He may have led the BJP to a resounding victory in the last assembly polls in Madhya Pradesh in November 2008 but chief minister Shivraj Singh Chouhan has enough reasons to worry about his political future.
With assembly elections due in the state around October this year and the Lok Sabha polls about a year away, Chouhan has not only been glossed over by his party’s central leadership for a national role but also has to contend with rivals in the state.
On March 31, when BJP president Rajnath Singh announced his team for the 2014 Lok Sabha elections, the party’s “second-most favourite” chief minister, Chouhan, Rajnath, failed to make it to the BJP’s parliamentary board while Gujarat strongman Narendra Modi was in and former Madhya Pradesh chief minister Uma Bharti became a national vice-president.
And though Rajnath later said the only vacant seat in the BJP’s highest decision-making body went to the “senior” chief minister, Modi, a party leader told HT, “There is no hard and fast rule that the parliamentary board’s size cannot be expanded.”
“If in the coming days Modi dominates the party apparatus — considering his style of functioning — then it might be even more difficult for Chouhan to find a national role. That is our chief minister’s bigger worry,” the leader pointed out.
Said another party leader, “Why would the central BJP leaders like to see Chouhan as prime ministerial material when they themselves are in the race? If they are giving space to Modi, it’s not by choice but by compulsion.”
If that is Chouhan’s fate at the national level, the prospects are not particularly encouraging for him at the state level either. Several BJP leaders — including ministerial colleagues such as Kailash Vijayvargiya, Gopal Bhargava, Vijay Shah, Narottam Mishra and Anoop Mishra — are eyeing the CM’s post eagerly. They will never come out in the open against Chouhan but may try to embarrass him in a crucial election year. And there are strong possibilities that these leaders will forge links with the anti-Chouhan brigade in Delhi.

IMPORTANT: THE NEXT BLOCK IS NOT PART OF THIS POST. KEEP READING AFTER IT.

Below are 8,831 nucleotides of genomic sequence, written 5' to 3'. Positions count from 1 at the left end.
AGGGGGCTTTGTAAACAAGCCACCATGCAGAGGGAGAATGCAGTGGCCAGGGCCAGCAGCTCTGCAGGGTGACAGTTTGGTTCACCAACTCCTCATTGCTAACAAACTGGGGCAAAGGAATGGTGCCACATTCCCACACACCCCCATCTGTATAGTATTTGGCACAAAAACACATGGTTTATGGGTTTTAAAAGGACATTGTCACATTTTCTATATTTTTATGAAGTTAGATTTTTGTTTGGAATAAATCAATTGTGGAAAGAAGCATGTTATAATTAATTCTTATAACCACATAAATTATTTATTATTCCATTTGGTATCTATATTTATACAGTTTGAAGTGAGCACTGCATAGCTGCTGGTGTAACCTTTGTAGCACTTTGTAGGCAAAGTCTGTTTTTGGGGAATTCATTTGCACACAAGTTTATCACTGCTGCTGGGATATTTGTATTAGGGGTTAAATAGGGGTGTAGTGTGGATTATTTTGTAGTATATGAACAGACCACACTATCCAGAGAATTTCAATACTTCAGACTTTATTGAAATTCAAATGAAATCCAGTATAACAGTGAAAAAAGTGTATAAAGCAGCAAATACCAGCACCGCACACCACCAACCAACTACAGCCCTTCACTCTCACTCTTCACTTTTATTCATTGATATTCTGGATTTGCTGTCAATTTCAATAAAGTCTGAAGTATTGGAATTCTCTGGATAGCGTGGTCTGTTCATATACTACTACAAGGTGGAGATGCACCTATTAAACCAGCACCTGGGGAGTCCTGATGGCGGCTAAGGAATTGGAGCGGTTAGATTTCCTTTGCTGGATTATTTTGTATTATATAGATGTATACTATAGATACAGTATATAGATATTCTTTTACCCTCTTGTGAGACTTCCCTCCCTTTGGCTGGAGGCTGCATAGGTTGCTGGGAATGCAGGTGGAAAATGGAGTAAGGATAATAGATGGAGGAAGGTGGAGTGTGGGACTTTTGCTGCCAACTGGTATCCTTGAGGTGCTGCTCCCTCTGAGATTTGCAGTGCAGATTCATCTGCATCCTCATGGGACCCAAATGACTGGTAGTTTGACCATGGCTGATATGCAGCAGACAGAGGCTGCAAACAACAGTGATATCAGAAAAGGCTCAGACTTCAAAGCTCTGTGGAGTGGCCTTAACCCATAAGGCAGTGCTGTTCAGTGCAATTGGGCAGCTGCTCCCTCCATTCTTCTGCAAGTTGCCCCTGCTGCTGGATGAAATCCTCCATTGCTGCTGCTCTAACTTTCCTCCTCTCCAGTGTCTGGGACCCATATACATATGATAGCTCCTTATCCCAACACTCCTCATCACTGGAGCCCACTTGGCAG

Against all these odds, the biggest thing going for Chouhan is his economic report card. Under him, Madhya Pradesh leads all other states in the agricultural growth rate of 18% and gross state domestic product growth rate at 10% in 2012-13, according to the Central Statistics Office report.
Besides, there is no open challenge to his leadership for now and he’s the party mascot for the upcoming assembly polls. As Chouhan told HT recently, “My soul and being is in this state. MP is now like a plane that’s taking off and I can’t leave it mid-flight.” But the flight, it seems, might face some turbulence now.